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Title: Medalist says "of Mérovée".
Author : FREMIET Emmanuel (1824 - 1910)
Creation date : 1867
Date shown: 451
Dimensions: Height 238 - Width 151
Technique and other indications: frame, bronze, cedar (wood), oak (wood), copper (metal), ebony (wood), cabinetry (wood), ivory, marquetry (wood), walnut (wood), sculpture (technique)
Storage place: Orsay Museum website
Contact copyright: © Photo RMN-Grand Palais - H. Lewandowski
Picture reference: 89EE810 / OA 10440
Medalist says "of Mérovée".
© Photo RMN-Grand Palais - H. Lewandowski
Publication date: August 2005
King Mérovée pushes back Attila in 451
In 451, the triumphal entry of Mérovée into Châlons-sur-Marne marked his undisputed victory over Attila. During the Ve century AD, the Roman Empire was dismantled by barbarian invasions. Gaul was then dominated by the Franks in the north and the Burgundians in the south-east.
A historic medalist
The so-called “Mérovée” medal, designed by designer Brandely and produced by cabinetmaker Diehl (1811-circa 1885), presents a silver high relief, executed by sculptor Frémiet (1824-1910), which shows the triumphal entry of Mérovée following his victory over the barbarian leader. Standing on a heavy chariot drawn by three oxen, he is surrounded by his army and followed by prisoners. Military trophies, heads of cattle and curious fantastic silver animals accompany the main subject. The oak ensemble is of a massive and monumental construction (2.38 meters high); it contains a series of small drawers intended to receive medals.
This piece of furniture does not belong to any trendy stylistic movement when it was created in 1867. It offers an astonishing and instructive variation on academic models. Indeed, the composition and the ornaments appear as classic motifs disguised in Merovingian fashion. The hero's entrance borrows its composition from the Roman triumphs; the emperor is replaced here by a king dressed in animal skins, the dashing quadriga has become a trio of oxen in full effort; the weapons of the upper trophy are axes, helmets with outstretched wings and heavy shields, and the classic bucranos have become protomes of cattle. All the iconographic stereotypes of the Gallic world were called upon to an academic composition to give this historical event a universal significance.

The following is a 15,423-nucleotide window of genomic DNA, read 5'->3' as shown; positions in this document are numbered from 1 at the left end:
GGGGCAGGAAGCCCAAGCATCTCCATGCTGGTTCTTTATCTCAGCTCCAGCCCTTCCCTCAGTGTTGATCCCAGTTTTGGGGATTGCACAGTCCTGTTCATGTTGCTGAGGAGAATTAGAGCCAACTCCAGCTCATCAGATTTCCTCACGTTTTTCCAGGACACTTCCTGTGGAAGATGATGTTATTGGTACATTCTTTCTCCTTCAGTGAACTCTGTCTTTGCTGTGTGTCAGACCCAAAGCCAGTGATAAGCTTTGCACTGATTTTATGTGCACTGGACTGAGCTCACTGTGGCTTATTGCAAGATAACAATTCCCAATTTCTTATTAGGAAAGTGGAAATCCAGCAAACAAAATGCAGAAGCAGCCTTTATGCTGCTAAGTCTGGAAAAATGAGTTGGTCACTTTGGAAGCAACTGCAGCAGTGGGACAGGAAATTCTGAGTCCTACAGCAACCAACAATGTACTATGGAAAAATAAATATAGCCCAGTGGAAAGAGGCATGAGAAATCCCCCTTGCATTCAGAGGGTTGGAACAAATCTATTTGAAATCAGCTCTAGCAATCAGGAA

A pedagogical mistake?
Merovée as a Roman Emperor, this is the way the XIXe century of evoking the emancipation of Gaul, the emergence of an independent "nation", freed from the yoke of Rome and capable of resisting the onslaught of the invader. The victory of 451 seems to be seen as the birth certificate of a nation that will be France. Contemporary history places this event during the reign of Clovis. This shift testifies to the hesitations of historians of the mid-19th century.e century, for which the period of the High Middle Ages is still a vague area, between the glorious but Roman Antiquity and the dark Middle Ages. This period of "national antiquities", the name of the museum founded by Napoleon III at the castle of Saint-Germain-en-Laye to accommodate the product of excavations carried out in France, arouses passions. It provides archaeological evidence of the existence of a culture specific to French soil before the construction of cathedrals. Nevertheless, the differentiation with the Gallo-Roman period is still unclear and its evocation by the artists of the XIXe century is hesitant, especially since the products of the excavations do not constitute sufficiently glorious models in their eyes. This French "prehistory" is therefore still evoked throughout Roman Antiquity.
This way of celebrating a historical event likely to awaken national feeling is quite symptomatic of the Second Empire. Presented at the Universal Exhibition of 1867 in Paris, the medal can only appear as an additional step in the construction of a clean past, in which all European countries are then engaged. On the eve of 1870, the mention of a French victory over barbarians from the east cannot be ignored.
- heroic figure
- Middle Ages
- Second Empire
Anne-Marie THIESSEThe creation of national identitiesParis, Le Seuil, 1999.
To cite this article
Nicolas COURTIN, "The so-called" Mérovée "medalist"